This past Saturday, a Boomer-aged HPDE student was killed in a one-car crash at Roebling Road Raceway. His instructor, provided to him by the Porsche Club of America as a part of his participation in the two-day weekend event, was seriously injured. There are no further details available and, if past PCA practice is any guideline, there probably won’t be any further details available. It could have been a mechanical failure and it could have been the best-effort response to an existing on-track incident. There’s no way to know.

After 13 years as a driver coach, however, I am having a hard time not just reaching into my bag of stereotypes and scattering a few all over the event. The driver was 70 years old and he was behind the wheel of a Porsche. I’ve sat right seat with a lot of men who fit that description — and I’ve decided that I just don’t want to do that anymore. Not unless it’s absolutely necessary to earn a buck or fill in to help an organization for which I feel some affinity.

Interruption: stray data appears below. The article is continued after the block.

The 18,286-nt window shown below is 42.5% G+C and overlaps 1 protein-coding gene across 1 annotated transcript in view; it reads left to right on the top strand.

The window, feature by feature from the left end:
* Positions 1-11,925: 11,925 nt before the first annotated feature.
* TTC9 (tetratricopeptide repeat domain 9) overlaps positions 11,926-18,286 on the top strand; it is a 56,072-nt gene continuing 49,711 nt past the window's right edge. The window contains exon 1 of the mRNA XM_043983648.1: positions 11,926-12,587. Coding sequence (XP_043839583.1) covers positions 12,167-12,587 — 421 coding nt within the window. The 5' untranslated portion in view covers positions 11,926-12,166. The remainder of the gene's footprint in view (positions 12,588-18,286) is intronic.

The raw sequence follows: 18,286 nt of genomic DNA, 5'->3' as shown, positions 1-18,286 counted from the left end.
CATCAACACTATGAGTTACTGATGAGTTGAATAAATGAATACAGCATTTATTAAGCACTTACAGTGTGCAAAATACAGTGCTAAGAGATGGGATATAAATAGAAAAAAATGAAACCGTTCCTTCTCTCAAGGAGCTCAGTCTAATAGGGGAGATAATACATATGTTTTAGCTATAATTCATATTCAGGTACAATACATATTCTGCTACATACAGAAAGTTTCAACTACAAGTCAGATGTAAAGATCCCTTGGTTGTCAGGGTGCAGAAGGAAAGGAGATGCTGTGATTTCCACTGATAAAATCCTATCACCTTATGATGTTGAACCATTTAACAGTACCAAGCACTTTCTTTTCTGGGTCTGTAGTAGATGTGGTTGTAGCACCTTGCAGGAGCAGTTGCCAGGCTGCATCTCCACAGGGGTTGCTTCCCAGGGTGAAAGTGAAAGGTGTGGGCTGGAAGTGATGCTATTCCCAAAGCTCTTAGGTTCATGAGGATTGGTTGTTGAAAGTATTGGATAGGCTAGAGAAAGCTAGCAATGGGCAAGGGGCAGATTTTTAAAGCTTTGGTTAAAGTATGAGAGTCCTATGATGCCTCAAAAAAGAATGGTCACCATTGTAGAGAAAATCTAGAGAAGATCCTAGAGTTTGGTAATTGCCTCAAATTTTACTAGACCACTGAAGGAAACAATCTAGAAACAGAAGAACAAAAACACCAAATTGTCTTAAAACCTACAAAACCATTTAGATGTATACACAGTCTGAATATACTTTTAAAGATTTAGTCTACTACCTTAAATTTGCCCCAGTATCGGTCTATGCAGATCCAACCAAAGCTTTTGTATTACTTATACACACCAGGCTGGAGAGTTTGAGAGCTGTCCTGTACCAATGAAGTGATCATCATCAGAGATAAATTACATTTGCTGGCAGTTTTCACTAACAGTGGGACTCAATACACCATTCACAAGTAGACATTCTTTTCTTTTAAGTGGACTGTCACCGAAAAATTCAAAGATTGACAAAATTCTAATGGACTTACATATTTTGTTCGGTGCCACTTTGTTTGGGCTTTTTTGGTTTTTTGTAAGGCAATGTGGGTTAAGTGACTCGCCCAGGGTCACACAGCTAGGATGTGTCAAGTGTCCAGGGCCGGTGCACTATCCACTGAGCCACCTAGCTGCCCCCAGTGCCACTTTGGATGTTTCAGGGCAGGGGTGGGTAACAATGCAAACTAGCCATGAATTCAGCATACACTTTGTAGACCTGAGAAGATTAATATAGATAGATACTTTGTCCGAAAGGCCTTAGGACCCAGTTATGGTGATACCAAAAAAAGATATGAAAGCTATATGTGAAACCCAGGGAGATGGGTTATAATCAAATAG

I’m tired of Boomer-aged doctors and lawyers and finance professionals who have been flawlessly trained by the circumstances of their fortunate and comfortable lives to feel an absurd sense of confidence and entitlement behind the wheel of some terrifyingly capable machinery. You can’t tell these dudes anything. They don’t listen. Sometimes you will spend a whole day getting them to shed bad, dangerous habits only to see them revert in a flash to their old ways the minute their amygdala is triggered by a narcissistic injury or a sudden memory or just the phase of the moon.